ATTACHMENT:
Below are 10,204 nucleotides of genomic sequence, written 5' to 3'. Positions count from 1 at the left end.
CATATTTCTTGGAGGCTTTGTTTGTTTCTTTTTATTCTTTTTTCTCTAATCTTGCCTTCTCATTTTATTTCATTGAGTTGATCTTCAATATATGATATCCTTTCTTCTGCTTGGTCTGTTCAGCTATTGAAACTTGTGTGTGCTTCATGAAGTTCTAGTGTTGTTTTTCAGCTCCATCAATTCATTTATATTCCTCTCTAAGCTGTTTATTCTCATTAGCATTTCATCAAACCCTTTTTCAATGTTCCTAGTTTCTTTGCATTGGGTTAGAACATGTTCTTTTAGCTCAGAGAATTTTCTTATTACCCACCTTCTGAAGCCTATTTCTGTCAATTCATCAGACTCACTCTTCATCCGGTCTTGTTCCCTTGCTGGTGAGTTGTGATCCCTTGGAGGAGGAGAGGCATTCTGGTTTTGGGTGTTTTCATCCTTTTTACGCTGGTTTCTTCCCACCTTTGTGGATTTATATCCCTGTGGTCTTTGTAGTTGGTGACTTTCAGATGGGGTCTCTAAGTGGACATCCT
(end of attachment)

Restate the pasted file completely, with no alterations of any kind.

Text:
Below are 10,204 nucleotides of genomic sequence, written 5' to 3'. Positions count from 1 at the left end.
CATATTTCTTGGAGGCTTTGTTTGTTTCTTTTTATTCTTTTTTCTCTAATCTTGCCTTCTCATTTTATTTCATTGAGTTGATCTTCAATATATGATATCCTTTCTTCTGCTTGGTCTGTTCAGCTATTGAAACTTGTGTGTGCTTCATGAAGTTCTAGTGTTGTTTTTCAGCTCCATCAATTCATTTATATTCCTCTCTAAGCTGTTTATTCTCATTAGCATTTCATCAAACCCTTTTTCAATGTTCCTAGTTTCTTTGCATTGGGTTAGAACATGTTCTTTTAGCTCAGAGAATTTTCTTATTACCCACCTTCTGAAGCCTATTTCTGTCAATTCATCAGACTCACTCTTCATCCGGTCTTGTTCCCTTGCTGGTGAGTTGTGATCCCTTGGAGGAGGAGAGGCATTCTGGTTTTGGGTGTTTTCATCCTTTTTACGCTGGTTTCTTCCCACCTTTGTGGATTTATATCCCTGTGGTCTTTGTAGTTGGTGACTTTCAGATGGGGTCTCTAAGTGGACATCCT